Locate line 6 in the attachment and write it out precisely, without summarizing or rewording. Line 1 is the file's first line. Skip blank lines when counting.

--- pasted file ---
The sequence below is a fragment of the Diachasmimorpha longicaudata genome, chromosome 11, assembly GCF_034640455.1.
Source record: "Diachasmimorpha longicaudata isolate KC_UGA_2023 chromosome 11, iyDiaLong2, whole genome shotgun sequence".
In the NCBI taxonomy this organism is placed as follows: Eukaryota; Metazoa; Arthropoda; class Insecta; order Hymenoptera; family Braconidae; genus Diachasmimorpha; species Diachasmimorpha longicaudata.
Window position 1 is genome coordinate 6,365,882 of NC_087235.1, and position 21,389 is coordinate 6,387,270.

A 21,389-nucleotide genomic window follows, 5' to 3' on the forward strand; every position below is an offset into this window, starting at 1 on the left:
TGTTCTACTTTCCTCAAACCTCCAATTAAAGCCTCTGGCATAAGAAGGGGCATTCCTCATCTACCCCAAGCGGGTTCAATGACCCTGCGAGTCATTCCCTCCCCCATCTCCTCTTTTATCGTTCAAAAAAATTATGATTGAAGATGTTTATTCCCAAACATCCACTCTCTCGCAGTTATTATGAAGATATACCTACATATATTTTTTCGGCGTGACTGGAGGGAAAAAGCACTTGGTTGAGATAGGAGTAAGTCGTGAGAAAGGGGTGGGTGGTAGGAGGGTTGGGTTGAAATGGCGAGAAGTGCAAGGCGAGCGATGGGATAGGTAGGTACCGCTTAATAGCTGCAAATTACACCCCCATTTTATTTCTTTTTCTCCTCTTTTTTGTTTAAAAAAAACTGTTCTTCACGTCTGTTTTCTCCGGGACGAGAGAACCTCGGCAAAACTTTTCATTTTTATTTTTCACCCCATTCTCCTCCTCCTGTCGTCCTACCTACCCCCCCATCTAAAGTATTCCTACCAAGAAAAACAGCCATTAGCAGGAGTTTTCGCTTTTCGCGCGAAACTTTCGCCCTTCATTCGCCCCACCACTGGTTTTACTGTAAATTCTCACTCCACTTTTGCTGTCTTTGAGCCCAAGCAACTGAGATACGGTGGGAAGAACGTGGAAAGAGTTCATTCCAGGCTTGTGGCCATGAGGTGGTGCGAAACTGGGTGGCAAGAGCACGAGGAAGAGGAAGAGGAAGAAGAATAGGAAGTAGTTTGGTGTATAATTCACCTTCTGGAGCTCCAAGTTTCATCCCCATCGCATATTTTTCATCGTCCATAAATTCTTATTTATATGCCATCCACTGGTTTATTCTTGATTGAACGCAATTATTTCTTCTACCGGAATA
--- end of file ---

TGTTCTACTTTCCTCAAACCTCCAATTAAAGCCTCTGGCATAAGAAGGGGCATTCCTCATCTACCCCAAGCGGGTTCAATGACCCTGCGAGTCATTCCCTCCCCCATCTCCTCTTTTATCGTTCAAAAAAATTATGATTGAAGATGTTTATTCCCAAACATCCACTCTCTCGCAGTTATTATGAAGATATACCTACATATATTTTTTCGGCGTGACTGGAGGGAAAAAGCACTTGGTTGAGATAGGAGTAAGTCGTGAGAAAGGGGTGGGTGGTAGGAGGGTTGGGTTGAAATGGCGAGAAGTGCAAGGCGAGCGATGGGATAGGTAGGTACCGCTTAATAGCTGCAAATTACACCCCCATTTTATTTCTTTTTCTCCTCTTTTTTGTTTAAAAAAAACTGTTCTTCACGTCTGTTTTCTCCGGGACGAGAGAACCTCGGCAAAACTTTTCATTTTTATTTTTCACCCCATTCTCCTCCTCCTGTCGTCCTACCTACCCCCCCATCTAAAGTATTCCTACCAAGAAAAACAGCCATTAGCAGGAGTTTTCGCTTTTCGCGCGAAACTTTCGCCCTTCATTCGCCCCACCACTGGTTTTACTGTAAATTCTCACTCCACTTTTGCTGTCTTTGAGCCCAAGCAACTGAGATACGGTGGGAAGAACGTGGAAAGAGTTCATTCCAGGCTTGTGGCCATGAGGTGGTGCGAAACTGGGTGGCAAGAGCACGAGGAAGAGGAAGAGGAAGAAGAATAGGAAGTAGTTTGGTGTATAATTCACCTTCTGGAGCTCCAAGTTTCATCCCCATCGCATATTTTTCATCGTCCATAAATTCTTATTTATATGCCATCCACTGGTTTATTCTTGATTGAACGCAATTATTTCTTCTACCGGAATA